Last year, local guitarist and Bob Dylan’s band leader Charlie Sexton said to me: “A band is only as good as its drummer.” If Sexton’s words are true, Jeff Tweedy is in good hands with his son Spencer maintaining his backbeat.
I first wrote about Spencer last year when his band the Blisters, which he started when he was 7, released their record, Finally Bored.
I felt when I heard Spencer play that he’d eventually make his way into rock & roll record books – not for lineage but for talent. His drum-centric genius rings through on the most recent Mavis Staples record, last June’s One True Vine, which his dad recorded and produced. That proficiency only escalates when you see him back Tweedy, the Wilco staple’s solo offshoot, which came to Austin last weekend for two shows: a Friday Austin City Limits taping at the Moody Theater, and Saturday’s sold-out showcase at the Texas Ballroom, a performance that doubled as the 35th anniversary for the Cactus Cafe.
The night was pure magic, filled with the fervency that only playing with old friends and family to an audience that cherishes you can bring. KUT Music Director Jeff McCord opened the show by asking the audience to turn off their cellphones, and they largely stayed away. It was quite wonderful to not have distracting little cameras post up everywhere. The audience was focused on the moment – not on trying to capture what was happening on a smartphone.
Many times those fans shouted “I love you.” Tweedy would respond with: “Well, I respect you.” By the end, he’d been won over, and went from “If I knew you better I might love you” to “I guess I love you, but maybe not as much as you love me” to straight up “I love you. too.” Tweedy played half the show with his band, then half of the show solo with an acoustic guitar, bringing his band back for two songs to close the set. Spencer sat center right behind his father. The new Tweedy songs are percussion heavy, spotlighting Spencer’s immense gift for drumming.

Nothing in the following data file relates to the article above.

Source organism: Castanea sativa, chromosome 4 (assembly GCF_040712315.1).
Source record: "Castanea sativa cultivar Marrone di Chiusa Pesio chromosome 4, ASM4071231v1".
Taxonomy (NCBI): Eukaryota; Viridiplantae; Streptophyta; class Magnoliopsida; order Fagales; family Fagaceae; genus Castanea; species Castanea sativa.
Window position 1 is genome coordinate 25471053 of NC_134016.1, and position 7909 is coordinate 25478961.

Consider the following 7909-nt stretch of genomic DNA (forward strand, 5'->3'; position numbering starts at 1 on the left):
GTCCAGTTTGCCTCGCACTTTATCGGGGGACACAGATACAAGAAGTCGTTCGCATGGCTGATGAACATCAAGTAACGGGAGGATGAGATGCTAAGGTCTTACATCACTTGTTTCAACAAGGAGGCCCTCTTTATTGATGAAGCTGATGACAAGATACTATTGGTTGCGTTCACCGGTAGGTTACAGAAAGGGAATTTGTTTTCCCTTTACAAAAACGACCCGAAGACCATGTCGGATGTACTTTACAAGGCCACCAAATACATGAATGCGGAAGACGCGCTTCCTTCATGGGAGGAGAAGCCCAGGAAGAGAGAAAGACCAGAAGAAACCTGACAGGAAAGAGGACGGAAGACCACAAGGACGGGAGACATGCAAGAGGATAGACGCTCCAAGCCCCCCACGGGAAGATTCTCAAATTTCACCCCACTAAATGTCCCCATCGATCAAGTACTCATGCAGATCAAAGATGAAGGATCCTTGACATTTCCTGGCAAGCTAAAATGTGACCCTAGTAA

After the first few songs, Tweedy remembered that Uncle Tupelo had played the Ballroom way back and asked if anyone had been at that show. There were indeed some hollers. He said when Uncle Tupelo played that the room was empty – most of the crowd was at the bar. Now playing to a sold-out house, was “revenge,” to which the crowd delighted in applause.
Onstage, it was obvious how well it fits to have Spencer drumming by Tweedy’s side. The interplay between father and son is endearing. As someone who often plays music with his own dad – in my case, the guitarist Jon Dee Graham, I know that there’s nothing quite like two generations singing together and having the audience absorb it.
This band is full circle for Tweedy. When the 46-year-old introduced the outfit, he told the story of discovering Spencer’s anticipated birth. He was in Los Angeles doing press for the first Wilco record, and his wife, Susan, called to tell him that she was pregnant.
“Great, that’s just what I need,” he said.
The elder’s jokes and onstage ribbing were often directed toward his kid: “You’re adorable,” he offered once. “Spencer, this is why you don’t talk into the mic,” he said later in the show. Tweedy also has his childhood friend Darin Gray playing bass, as well as guitarist Jim Elkington and keyboardist Liam Cunningham, whom Tweedy described as “also his son but with a different mother and father.”
Tweedy finished the night by bringing the band back onstage for Mermaid Avenue staple “California Stars” and Doug Sahm’s “Give Back the Key to My Heart,” a song Tweedy first sang as a member of Uncle Tupelo. “Sing along,” he urged. “If you don’t know this song, you don’t belong in Texas.”
His attention turned local at the finale: “Congratulate yourselves on Austin being this cool for so long, for this many years as a cool place for musicians to play,” he said. “Don’t fuck it up!” With that, they were out and on the road to the next show.
After the band left, I took pause to consider the tone of Tweedy’s warmth and comedic timing at key moments throughout his performance. He had the crowd in the palm of his hand, entranced by his every note and word.
I was further struck by how full Tweedy’s presence as a solo act proved: he pulls a full-on one-man rock show with nothing but an acoustic, which I haven’t seen from most guitarists who aren’t my dad. I was sure the ghosts of Pete Seeger and Woody Guthrie were in the room given the folk nod of truly playing to the people Saturday, and felt the hair on my arms rise when, with a mere breath of a phrase, he had the audience singing along – to the chorus on “A Shot In the Arm,” or a new one built around “Slow love is the only love.”
Throughout the set Tweedy thanked the audience for listening to the new songs,:“Thank you for the warm welcome,” he’d say. “Thank you. Thank you.” I say thank you to the Tweedys for sharing a remarkable performance with Austin. And get ready. You’ll be hearing more and more from the phenomenal Spencer Tweedy.
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